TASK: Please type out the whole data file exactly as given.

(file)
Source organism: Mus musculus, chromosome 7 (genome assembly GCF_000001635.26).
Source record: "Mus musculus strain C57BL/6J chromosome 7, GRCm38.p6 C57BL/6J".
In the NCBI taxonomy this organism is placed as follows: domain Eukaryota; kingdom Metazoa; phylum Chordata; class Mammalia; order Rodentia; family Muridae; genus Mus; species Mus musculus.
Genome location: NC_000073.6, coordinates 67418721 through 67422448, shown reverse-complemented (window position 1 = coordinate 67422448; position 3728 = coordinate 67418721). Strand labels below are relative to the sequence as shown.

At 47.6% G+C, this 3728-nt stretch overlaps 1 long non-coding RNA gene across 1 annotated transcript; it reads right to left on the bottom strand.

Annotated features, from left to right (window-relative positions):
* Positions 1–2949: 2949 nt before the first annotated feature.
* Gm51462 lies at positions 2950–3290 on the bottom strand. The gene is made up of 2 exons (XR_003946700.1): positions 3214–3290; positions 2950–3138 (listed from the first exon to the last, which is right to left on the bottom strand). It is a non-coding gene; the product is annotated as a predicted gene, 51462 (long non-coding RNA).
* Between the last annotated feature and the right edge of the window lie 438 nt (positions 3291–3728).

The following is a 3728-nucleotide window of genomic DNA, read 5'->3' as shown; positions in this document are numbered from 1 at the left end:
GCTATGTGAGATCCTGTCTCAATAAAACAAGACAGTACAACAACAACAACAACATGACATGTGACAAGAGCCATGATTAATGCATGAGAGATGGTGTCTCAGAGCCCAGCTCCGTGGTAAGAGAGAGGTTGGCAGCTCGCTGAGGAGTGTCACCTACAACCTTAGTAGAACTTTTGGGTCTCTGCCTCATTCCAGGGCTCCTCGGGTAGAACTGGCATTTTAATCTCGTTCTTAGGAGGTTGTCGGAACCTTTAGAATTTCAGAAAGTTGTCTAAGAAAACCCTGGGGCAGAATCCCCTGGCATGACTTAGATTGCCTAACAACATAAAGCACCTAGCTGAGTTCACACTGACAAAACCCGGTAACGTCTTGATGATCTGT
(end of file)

Source organism: Mus musculus, chromosome 7 (genome assembly GCF_000001635.26).
Source record: "Mus musculus strain C57BL/6J chromosome 7, GRCm38.p6 C57BL/6J".
In the NCBI taxonomy this organism is placed as follows: domain Eukaryota; kingdom Metazoa; phylum Chordata; class Mammalia; order Rodentia; family Muridae; genus Mus; species Mus musculus.
Genome location: NC_000073.6, coordinates 67418721 through 67422448, shown reverse-complemented (window position 1 = coordinate 67422448; position 3728 = coordinate 67418721). Strand labels below are relative to the sequence as shown.

At 47.6% G+C, this 3728-nt stretch overlaps 1 long non-coding RNA gene across 1 annotated transcript; it reads right to left on the bottom strand.

Annotated features, from left to right (window-relative positions):
* Positions 1–2949: 2949 nt before the first annotated feature.
* Gm51462 lies at positions 2950–3290 on the bottom strand. The gene is made up of 2 exons (XR_003946700.1): positions 3214–3290; positions 2950–3138 (listed from the first exon to the last, which is right to left on the bottom strand). It is a non-coding gene; the product is annotated as a predicted gene, 51462 (long non-coding RNA).
* Between the last annotated feature and the right edge of the window lie 438 nt (positions 3291–3728).

The following is a 3728-nucleotide window of genomic DNA, read 5'->3' as shown; positions in this document are numbered from 1 at the left end:
GCTATGTGAGATCCTGTCTCAATAAAACAAGACAGTACAACAACAACAACAACATGACATGTGACAAGAGCCATGATTAATGCATGAGAGATGGTGTCTCAGAGCCCAGCTCCGTGGTAAGAGAGAGGTTGGCAGCTCGCTGAGGAGTGTCACCTACAACCTTAGTAGAACTTTTGGGTCTCTGCCTCATTCCAGGGCTCCTCGGGTAGAACTGGCATTTTAATCTCGTTCTTAGGAGGTTGTCGGAACCTTTAGAATTTCAGAAAGTTGTCTAAGAAAACCCTGGGGCAGAATCCCCTGGCATGACTTAGATTGCCTAACAACATAAAGCACCTAGCTGAGTTCACACTGACAAAACCCGGTAACGTCTTGATGATCTGT